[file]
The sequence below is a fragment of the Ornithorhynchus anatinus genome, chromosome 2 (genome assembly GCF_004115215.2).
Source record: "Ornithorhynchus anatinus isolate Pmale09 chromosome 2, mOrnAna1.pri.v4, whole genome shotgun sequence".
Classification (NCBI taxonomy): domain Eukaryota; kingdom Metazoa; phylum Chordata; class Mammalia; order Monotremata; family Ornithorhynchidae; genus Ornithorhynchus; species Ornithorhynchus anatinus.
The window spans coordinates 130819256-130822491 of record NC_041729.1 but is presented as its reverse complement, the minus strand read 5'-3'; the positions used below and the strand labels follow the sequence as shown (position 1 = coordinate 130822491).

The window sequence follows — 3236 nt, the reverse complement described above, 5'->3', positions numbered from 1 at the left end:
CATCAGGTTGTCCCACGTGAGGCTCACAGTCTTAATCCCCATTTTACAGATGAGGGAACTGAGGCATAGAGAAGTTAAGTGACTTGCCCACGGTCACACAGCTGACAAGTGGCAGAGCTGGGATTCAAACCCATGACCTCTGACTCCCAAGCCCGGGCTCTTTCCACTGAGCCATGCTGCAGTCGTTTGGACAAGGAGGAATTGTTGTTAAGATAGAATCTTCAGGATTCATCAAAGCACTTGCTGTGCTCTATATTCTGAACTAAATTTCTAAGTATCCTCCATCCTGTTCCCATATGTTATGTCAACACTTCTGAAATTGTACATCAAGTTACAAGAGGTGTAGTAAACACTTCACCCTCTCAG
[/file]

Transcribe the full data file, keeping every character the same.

The sequence below is a fragment of the Ornithorhynchus anatinus genome, chromosome 2 (genome assembly GCF_004115215.2).
Source record: "Ornithorhynchus anatinus isolate Pmale09 chromosome 2, mOrnAna1.pri.v4, whole genome shotgun sequence".
Classification (NCBI taxonomy): domain Eukaryota; kingdom Metazoa; phylum Chordata; class Mammalia; order Monotremata; family Ornithorhynchidae; genus Ornithorhynchus; species Ornithorhynchus anatinus.
The window spans coordinates 130819256-130822491 of record NC_041729.1 but is presented as its reverse complement, the minus strand read 5'-3'; the positions used below and the strand labels follow the sequence as shown (position 1 = coordinate 130822491).

The window sequence follows — 3236 nt, the reverse complement described above, 5'->3', positions numbered from 1 at the left end:
CATCAGGTTGTCCCACGTGAGGCTCACAGTCTTAATCCCCATTTTACAGATGAGGGAACTGAGGCATAGAGAAGTTAAGTGACTTGCCCACGGTCACACAGCTGACAAGTGGCAGAGCTGGGATTCAAACCCATGACCTCTGACTCCCAAGCCCGGGCTCTTTCCACTGAGCCATGCTGCAGTCGTTTGGACAAGGAGGAATTGTTGTTAAGATAGAATCTTCAGGATTCATCAAAGCACTTGCTGTGCTCTATATTCTGAACTAAATTTCTAAGTATCCTCCATCCTGTTCCCATATGTTATGTCAACACTTCTGAAATTGTACATCAAGTTACAAGAGGTGTAGTAAACACTTCACCCTCTCAG